Leaders ultimately included in the final communiqué a recognition of the problem that excess capacity poses for steel markets in the face of slow economic recovery and faltering demand, and that a solution must be global in scope through increased cooperation and information sharing. (See Bridges Weekly, 7 September 2016)

The communiqué called for the formation of a Global Forum on steel excess capacity to encourage adjustments, reporting back to G-20 ministers in 2017 – a decision that was welcomed by the OECD Steel Committee, Nezu said.

The initial discussions for how this forum would operate were held last week in Paris, involving both OECD members and G-20 steel-producing countries. Outside of the establishment of the global forum, the G-20 summit communiqué did not include any additional binding commitments on reducing production.

The G-20 communiqué also says that “subsidies and other types of support from government or government-sponsored institutions can cause market distortions and contribute to global excess capacity and therefore require attention.”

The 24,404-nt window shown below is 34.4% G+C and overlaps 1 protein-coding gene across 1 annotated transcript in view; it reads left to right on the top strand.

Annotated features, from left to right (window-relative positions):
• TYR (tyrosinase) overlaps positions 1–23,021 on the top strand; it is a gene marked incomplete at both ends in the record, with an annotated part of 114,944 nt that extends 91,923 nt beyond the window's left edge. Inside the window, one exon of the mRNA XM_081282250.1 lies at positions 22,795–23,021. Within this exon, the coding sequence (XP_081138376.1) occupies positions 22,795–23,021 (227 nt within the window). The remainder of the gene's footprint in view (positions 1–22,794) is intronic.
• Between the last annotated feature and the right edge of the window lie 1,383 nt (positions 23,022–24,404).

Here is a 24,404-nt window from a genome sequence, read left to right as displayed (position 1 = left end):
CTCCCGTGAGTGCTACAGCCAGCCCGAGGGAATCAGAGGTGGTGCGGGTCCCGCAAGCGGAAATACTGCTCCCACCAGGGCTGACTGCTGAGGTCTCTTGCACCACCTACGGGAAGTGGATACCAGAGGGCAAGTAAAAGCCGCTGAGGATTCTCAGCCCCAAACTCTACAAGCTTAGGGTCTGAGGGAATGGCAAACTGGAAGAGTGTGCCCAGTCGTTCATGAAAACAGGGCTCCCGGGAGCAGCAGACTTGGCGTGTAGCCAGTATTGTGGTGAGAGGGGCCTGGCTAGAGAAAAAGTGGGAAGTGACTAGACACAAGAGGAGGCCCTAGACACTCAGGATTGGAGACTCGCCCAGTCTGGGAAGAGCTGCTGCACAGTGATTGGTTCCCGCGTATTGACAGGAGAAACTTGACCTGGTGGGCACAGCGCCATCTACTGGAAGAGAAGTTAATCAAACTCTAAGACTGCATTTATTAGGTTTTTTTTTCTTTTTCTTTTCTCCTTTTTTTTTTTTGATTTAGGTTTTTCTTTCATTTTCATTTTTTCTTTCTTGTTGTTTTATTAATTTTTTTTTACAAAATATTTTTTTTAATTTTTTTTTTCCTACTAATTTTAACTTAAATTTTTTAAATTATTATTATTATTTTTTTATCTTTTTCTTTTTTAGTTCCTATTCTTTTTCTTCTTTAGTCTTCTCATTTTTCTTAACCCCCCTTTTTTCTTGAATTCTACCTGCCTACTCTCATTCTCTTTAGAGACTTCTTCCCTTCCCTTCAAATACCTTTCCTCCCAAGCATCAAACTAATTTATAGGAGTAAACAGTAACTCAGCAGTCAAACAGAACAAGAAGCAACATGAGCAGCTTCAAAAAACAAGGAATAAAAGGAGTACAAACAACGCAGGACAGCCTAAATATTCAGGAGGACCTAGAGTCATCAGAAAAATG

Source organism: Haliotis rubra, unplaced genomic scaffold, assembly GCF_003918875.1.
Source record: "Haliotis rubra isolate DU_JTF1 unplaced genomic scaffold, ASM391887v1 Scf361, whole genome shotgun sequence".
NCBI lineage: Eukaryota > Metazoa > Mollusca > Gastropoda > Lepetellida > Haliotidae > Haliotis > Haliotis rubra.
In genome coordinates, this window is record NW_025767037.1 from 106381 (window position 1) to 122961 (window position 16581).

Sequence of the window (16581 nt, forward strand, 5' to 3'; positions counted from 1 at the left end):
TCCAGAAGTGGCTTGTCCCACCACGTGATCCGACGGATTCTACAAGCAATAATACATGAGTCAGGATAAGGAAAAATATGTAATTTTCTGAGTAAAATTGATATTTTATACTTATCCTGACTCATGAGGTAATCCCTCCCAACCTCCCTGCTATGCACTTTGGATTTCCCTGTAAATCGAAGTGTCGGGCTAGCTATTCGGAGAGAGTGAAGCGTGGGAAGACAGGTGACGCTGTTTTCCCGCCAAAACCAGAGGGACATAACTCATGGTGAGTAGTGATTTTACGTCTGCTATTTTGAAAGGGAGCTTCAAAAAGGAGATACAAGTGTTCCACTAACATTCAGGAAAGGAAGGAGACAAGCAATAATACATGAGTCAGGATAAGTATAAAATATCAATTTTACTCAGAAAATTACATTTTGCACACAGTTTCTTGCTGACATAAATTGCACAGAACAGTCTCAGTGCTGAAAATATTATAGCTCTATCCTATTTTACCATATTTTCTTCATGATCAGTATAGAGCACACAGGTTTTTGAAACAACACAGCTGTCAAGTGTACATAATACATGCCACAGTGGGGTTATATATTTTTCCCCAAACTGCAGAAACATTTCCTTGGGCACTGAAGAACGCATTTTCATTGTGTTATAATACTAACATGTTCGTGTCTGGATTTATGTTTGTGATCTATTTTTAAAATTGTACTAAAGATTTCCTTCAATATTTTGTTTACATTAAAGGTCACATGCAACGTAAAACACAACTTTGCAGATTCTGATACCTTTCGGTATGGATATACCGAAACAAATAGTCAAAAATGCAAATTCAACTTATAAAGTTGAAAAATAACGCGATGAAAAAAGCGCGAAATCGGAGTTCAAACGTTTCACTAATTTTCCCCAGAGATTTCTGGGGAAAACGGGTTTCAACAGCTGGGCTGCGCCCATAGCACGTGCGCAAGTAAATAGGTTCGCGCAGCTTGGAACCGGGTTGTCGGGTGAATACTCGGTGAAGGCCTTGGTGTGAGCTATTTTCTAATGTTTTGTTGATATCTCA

China in focus

In recent years, China has become a focal point in this debate, as a mammoth producer and consumer of steel that is the source of half of global output. Of the top ten steel producers, five companies are headquartered in China, according to the World Steel Association, totalling between them an output of 177.952 million tonnes in 2015.

China has lately come under fire by other major steel-producing countries for allegedly propping up state-owned factories and potentially selling its steel abroad at prices lower than their normal value. The Asian economy has also faced claims of subsidising new capacity creation or maintaining inefficient facilities in operation and delaying exit in order to protect workers, offset social fallout, and limit the implications for its economy.


The high exit barriers have long served to discourage adjustments in capacity, but China has begun to signal a commitment to a change of pace, including promises to cut steel capacity by 45 million tonnes this year, and by 150 million tonnes in total over a five-year period. These reductions are expected to come at the cost of 180,000 jobs for steelworkers.

With lower-priced Chinese steel flooding the market, traditional steel-producing countries like Japan and the United Kingdom have lately struggled to remain competitive.